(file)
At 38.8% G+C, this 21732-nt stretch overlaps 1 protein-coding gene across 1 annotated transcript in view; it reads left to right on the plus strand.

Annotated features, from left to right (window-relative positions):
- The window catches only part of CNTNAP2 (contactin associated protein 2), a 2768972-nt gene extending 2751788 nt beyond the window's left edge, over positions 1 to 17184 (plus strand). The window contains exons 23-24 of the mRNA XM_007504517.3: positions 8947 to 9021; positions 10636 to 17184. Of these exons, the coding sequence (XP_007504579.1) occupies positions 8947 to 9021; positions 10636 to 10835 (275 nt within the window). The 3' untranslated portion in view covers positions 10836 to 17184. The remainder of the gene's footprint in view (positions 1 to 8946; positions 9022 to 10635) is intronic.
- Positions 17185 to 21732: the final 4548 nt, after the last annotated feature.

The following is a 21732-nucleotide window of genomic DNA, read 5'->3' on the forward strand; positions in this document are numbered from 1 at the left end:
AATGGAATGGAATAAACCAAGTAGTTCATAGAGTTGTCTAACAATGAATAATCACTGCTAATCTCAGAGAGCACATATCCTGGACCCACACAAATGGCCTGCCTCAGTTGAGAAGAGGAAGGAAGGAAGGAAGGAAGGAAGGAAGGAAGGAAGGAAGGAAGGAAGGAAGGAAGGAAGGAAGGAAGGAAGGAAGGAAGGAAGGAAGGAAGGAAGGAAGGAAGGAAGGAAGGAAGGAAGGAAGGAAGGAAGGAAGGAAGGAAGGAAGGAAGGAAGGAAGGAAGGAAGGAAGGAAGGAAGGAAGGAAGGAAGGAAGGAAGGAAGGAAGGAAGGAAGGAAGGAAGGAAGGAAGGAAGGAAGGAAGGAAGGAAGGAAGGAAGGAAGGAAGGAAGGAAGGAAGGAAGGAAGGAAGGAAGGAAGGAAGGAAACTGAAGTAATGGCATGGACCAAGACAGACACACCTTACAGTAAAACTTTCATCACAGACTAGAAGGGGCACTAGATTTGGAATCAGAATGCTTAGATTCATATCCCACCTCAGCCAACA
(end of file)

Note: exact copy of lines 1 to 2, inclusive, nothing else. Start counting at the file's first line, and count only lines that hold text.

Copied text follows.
At 38.8% G+C, this 21732-nt stretch overlaps 1 protein-coding gene across 1 annotated transcript in view; it reads left to right on the plus strand.

Annotated features, from left to right (window-relative positions):